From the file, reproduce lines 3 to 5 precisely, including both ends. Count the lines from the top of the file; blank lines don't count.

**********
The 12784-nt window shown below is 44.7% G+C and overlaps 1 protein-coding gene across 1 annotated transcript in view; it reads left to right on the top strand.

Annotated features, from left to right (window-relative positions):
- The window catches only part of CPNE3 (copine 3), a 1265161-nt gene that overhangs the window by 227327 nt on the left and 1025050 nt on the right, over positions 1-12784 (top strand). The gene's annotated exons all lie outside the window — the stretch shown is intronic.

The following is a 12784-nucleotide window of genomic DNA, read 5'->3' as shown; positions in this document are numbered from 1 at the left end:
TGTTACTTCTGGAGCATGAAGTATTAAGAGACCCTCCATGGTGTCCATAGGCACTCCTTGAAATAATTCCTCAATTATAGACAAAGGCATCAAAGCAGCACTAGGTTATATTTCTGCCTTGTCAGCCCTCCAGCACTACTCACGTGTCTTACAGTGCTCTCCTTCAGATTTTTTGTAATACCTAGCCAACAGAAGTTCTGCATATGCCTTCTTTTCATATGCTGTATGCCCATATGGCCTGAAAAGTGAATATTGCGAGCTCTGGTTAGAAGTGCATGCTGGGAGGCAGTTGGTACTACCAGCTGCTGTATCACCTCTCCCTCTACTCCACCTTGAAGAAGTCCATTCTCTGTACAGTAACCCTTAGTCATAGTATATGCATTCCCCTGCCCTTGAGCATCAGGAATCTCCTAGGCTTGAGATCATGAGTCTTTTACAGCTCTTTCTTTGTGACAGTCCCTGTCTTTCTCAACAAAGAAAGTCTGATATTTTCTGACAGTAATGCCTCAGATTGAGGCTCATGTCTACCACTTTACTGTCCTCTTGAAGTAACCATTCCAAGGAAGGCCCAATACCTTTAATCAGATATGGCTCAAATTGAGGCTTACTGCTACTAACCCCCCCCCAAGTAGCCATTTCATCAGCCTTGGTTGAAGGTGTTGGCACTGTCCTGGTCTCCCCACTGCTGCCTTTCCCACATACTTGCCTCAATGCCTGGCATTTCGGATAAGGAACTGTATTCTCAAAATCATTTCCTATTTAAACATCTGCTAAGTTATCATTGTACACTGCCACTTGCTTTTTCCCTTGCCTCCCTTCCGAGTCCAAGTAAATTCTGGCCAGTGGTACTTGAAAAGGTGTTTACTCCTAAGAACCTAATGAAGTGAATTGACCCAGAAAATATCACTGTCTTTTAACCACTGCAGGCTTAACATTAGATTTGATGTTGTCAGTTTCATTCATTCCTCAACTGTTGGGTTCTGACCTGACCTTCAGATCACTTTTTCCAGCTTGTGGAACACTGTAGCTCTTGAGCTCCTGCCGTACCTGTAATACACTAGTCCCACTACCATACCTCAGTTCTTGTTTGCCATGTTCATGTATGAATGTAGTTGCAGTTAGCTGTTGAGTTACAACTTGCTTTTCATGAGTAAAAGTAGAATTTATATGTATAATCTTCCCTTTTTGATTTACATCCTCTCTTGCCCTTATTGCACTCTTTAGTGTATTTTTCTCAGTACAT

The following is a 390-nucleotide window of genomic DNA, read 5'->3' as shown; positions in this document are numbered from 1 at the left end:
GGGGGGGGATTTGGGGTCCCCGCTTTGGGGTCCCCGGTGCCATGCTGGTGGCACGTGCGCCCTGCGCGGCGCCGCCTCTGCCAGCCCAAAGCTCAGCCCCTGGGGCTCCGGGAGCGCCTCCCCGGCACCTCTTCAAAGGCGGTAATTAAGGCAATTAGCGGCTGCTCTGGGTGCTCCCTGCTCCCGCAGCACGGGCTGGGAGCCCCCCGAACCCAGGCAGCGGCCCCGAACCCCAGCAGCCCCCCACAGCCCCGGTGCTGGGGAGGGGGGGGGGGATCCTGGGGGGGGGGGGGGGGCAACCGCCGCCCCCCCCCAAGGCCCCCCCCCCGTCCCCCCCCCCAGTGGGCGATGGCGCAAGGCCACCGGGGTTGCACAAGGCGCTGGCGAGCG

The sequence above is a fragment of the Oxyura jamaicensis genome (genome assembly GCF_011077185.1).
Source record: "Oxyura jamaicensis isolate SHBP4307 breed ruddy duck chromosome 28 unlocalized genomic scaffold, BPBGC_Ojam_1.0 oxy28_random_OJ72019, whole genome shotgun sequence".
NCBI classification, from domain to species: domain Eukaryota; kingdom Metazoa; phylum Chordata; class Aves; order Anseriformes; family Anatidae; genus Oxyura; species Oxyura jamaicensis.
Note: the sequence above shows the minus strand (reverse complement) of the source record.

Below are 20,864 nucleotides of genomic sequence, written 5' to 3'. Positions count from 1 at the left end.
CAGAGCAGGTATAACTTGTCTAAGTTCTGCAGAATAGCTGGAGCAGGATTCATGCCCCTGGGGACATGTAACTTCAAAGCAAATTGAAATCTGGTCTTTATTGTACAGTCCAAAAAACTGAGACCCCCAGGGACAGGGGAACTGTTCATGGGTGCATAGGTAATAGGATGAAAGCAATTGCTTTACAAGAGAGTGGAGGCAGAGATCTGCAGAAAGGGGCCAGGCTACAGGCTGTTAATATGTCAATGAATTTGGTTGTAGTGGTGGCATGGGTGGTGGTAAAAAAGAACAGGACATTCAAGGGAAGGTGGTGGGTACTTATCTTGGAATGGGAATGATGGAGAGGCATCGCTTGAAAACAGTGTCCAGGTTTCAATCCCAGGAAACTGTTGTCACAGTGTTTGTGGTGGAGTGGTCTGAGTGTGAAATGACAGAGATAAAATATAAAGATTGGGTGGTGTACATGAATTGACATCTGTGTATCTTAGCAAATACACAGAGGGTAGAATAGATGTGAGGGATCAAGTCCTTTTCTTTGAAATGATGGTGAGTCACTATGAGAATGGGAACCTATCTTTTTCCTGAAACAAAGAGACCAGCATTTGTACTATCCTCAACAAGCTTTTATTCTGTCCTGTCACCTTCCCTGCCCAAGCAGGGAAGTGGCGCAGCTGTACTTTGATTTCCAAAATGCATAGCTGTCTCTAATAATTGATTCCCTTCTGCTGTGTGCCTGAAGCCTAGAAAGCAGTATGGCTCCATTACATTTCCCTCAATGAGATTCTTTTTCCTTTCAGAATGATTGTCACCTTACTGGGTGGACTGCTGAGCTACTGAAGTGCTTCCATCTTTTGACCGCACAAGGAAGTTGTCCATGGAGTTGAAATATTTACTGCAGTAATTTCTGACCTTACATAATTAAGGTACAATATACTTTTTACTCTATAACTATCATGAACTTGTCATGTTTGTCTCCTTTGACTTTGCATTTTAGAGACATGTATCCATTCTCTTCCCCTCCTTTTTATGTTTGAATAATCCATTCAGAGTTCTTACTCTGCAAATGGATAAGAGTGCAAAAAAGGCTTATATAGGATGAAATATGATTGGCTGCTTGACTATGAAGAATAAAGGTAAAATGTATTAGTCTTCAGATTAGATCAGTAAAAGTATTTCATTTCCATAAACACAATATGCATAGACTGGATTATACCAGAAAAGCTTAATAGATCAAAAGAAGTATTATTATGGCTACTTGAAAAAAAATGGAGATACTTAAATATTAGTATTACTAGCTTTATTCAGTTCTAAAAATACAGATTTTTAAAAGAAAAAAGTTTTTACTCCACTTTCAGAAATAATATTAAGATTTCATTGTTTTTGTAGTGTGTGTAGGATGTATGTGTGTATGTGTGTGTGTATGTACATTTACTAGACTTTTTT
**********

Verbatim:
- The window catches only part of CPNE3 (copine 3), a 1265161-nt gene that overhangs the window by 227327 nt on the left and 1025050 nt on the right, over positions 1-12784 (top strand). The gene's annotated exons all lie outside the window — the stretch shown is intronic.

The following is a 12784-nucleotide window of genomic DNA, read 5'->3' as shown; positions in this document are numbered from 1 at the left end:
TGTTACTTCTGGAGCATGAAGTATTAAGAGACCCTCCATGGTGTCCATAGGCACTCCTTGAAATAATTCCTCAATTATAGACAAAGGCATCAAAGCAGCACTAGGTTATATTTCTGCCTTGTCAGCCCTCCAGCACTACTCACGTGTCTTACAGTGCTCTCCTTCAGATTTTTTGTAATACCTAGCCAACAGAAGTTCTGCATATGCCTTCTTTTCATATGCTGTATGCCCATATGGCCTGAAAAGTGAATATTGCGAGCTCTGGTTAGAAGTGCATGCTGGGAGGCAGTTGGTACTACCAGCTGCTGTATCACCTCTCCCTCTACTCCACCTTGAAGAAGTCCATTCTCTGTACAGTAACCCTTAGTCATAGTATATGCATTCCCCTGCCCTTGAGCATCAGGAATCTCCTAGGCTTGAGATCATGAGTCTTTTACAGCTCTTTCTTTGTGACAGTCCCTGTCTTTCTCAACAAAGAAAGTCTGATATTTTCTGACAGTAATGCCTCAGATTGAGGCTCATGTCTACCACTTTACTGTCCTCTTGAAGTAACCATTCCAAGGAAGGCCCAATACCTTTAATCAGATATGGCTCAAATTGAGGCTTACTGCTACTAACCCCCCCCCAAGTAGCCATTTCATCAGCCTTGGTTGAAGGTGTTGGCACTGTCCTGGTCTCCCCACTGCTGCCTTTCCCACATACTTGCCTCAATGCCTGGCATTTCGGATAAGGAACTGTATTCTCAAAATCATTTCCTATTTAAACATCTGCTAAGTTATCATTGTACACTGCCACTTGCTTTTTCCCTTGCCTCCCTTCCGAGTCCAAGTAAATTCTGGCCAGTGGTACTTGAAAAGGTGTTTACTCCTAAGAACCTAATGAAGTGAATTGACCCAGAAAATATCACTGTCTTTTAACCACTGCAGGCTTAACATTAGATTTGATGTTGTCAGTTTCATTCATTCCTCAACTGTTGGGTTCTGACCTGACCTTCAGATCACTTTTTCCAGCTTGTGGAACACTGTAGCTCTTGAGCTCCTGCCGTACCTGTAATACACTAGTCCCACTACCATACCTCAGTTCTTGTTTGCCATGTTCATGTATGAATGTAGTTGCAGTTAGCTGTTGAGTTACAACTTGCTTTTCATGAGTAAAAGTAGAATTTATATGTATAATCTTCCCTTTTTGATTTACATCCTCTCTTGCCCTTATTGCACTCTTTAGTGTATTTTTCTCAGTACAT